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Hunting and Trapping – Offences and penalties – Hunting with light at night – The Lawyer’s Daily

October 15, 2018

Appeal by the defendants, Paul and Francis, from an appellate decision affirming a conviction under the Wildlife Act. The defendants were Mi’kmaq members of the Eskasoni First Nation with a constitutionally affirmed aboriginal right to hunt for food. They were arrested for hunting for moose at night with the assistance of their truck’s headlights. The defendants submitted that they were exempt from s. 68 of the Wildlife Act, as they were in the process of exercising their aboriginal right to hunt for food. The trial judge convicted the defendants and fined them each $362. A summary conviction appellate court affirmed the conviction. Both judges rejected the defence submission that the aboriginal right exempted the defendants from liability, concluding that hunting at night with a light was unsafe, and was neither a traditional Mi’kmaq practice, nor predated European contact. The defendants appealed to the Court of Appeal.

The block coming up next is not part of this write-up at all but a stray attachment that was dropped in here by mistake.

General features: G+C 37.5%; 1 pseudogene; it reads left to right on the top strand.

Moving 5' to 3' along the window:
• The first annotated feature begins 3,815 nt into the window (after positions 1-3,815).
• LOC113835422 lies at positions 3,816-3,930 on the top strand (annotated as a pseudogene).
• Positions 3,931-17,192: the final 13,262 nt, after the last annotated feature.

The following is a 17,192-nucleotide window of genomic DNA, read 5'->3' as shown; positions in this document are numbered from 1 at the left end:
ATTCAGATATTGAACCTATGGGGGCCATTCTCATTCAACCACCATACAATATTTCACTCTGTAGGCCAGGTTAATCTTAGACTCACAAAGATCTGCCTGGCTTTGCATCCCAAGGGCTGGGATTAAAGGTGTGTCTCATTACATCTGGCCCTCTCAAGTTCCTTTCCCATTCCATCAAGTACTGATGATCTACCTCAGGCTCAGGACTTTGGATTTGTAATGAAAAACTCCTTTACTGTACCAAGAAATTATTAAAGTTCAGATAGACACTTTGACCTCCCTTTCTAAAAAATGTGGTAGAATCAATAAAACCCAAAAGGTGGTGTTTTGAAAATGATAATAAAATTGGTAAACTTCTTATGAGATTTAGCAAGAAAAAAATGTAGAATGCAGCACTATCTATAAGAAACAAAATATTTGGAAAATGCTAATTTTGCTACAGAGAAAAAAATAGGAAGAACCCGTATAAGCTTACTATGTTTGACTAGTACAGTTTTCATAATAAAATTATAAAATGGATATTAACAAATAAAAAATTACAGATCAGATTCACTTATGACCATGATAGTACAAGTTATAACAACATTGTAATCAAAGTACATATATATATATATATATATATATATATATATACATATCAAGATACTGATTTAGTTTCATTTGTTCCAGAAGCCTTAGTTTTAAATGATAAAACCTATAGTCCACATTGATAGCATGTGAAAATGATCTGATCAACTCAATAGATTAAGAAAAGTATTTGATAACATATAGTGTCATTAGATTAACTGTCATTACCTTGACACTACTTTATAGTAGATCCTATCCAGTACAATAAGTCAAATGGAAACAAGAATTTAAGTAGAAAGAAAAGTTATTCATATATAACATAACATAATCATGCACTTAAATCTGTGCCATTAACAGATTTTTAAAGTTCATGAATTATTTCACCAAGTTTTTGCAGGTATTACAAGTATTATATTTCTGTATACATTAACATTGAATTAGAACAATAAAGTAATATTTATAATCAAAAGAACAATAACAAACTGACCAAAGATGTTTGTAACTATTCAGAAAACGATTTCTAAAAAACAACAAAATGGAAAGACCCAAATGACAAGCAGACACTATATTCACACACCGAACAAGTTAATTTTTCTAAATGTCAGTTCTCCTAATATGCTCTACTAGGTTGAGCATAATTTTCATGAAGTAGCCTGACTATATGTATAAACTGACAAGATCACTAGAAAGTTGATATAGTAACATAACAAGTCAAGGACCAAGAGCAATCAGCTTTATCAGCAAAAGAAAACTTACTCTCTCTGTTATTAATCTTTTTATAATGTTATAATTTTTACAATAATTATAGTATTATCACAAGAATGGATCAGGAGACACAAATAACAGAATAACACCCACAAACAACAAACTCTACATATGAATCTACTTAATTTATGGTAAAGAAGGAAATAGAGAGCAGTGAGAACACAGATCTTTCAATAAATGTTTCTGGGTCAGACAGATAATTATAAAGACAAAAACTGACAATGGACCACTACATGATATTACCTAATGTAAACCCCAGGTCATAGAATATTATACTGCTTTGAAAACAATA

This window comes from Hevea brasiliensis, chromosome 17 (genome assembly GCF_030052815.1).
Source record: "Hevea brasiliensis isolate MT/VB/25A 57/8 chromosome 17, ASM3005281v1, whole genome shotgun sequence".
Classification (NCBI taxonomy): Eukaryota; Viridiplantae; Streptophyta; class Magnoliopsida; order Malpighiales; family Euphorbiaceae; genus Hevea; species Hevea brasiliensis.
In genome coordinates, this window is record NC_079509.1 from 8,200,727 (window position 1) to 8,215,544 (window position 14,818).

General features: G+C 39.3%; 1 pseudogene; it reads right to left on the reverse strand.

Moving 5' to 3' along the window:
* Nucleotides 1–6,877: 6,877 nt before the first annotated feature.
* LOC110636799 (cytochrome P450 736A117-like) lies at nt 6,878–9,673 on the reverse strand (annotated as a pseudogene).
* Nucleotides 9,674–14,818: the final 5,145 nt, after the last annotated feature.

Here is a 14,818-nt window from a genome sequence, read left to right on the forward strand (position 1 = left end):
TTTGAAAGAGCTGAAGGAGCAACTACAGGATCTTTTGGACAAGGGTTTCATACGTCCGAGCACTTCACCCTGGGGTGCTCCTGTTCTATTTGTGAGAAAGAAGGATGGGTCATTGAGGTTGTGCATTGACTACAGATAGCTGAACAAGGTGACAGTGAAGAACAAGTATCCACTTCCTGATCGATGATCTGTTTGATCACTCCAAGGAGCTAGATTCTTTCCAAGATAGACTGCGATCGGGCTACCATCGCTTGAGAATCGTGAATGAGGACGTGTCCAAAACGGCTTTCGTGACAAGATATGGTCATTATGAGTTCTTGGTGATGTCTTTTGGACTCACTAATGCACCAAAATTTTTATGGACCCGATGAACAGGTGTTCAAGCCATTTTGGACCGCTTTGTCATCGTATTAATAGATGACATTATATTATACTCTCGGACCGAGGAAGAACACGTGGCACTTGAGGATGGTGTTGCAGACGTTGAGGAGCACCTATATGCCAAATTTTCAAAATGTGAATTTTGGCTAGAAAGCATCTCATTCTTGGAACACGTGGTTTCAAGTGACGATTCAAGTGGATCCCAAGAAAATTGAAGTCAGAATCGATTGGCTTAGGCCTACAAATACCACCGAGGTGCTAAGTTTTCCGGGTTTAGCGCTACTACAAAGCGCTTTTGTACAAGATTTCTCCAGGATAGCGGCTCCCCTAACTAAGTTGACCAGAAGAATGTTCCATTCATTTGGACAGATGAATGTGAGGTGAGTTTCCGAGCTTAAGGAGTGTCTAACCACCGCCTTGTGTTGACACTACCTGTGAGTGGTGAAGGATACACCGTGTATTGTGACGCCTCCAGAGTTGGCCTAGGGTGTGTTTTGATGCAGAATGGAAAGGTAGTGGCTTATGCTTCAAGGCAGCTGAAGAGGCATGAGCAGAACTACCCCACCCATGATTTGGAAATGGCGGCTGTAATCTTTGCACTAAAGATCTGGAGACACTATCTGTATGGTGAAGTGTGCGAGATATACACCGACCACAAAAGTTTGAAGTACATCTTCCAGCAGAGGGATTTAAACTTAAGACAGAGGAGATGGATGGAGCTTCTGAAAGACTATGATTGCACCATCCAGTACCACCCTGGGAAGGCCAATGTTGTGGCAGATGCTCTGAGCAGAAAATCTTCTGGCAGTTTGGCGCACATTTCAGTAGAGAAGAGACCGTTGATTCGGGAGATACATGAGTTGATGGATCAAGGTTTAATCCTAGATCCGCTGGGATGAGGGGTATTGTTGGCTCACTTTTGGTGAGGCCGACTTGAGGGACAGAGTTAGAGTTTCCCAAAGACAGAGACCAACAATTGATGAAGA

HELD: Appeal dismissed. The trial judge did not err in characterizing the defendants’ aboriginal right and did not misapprehend the expert evidence in concluding that hunting with the use of headlights was not a logical evolution of a pre-contact practice. The evolution of Supreme Court case law regarding the aboriginal right to hunt for food did not implicitly overturn the NSCA decision in Bernard, which found that s. 68 of the Wildlife Act did not infringe that right. The conclusion that there was no prima facie infringement of the defendants’ right by s. 68 of the Act was reasonable and supported by the evidence. The finding that the defendants’ conduct posed a significant safety risk was supported by the evidence. It was reasonable to conclude that such safety measures were appropriate under the Sparrow test for prima facie infringement.

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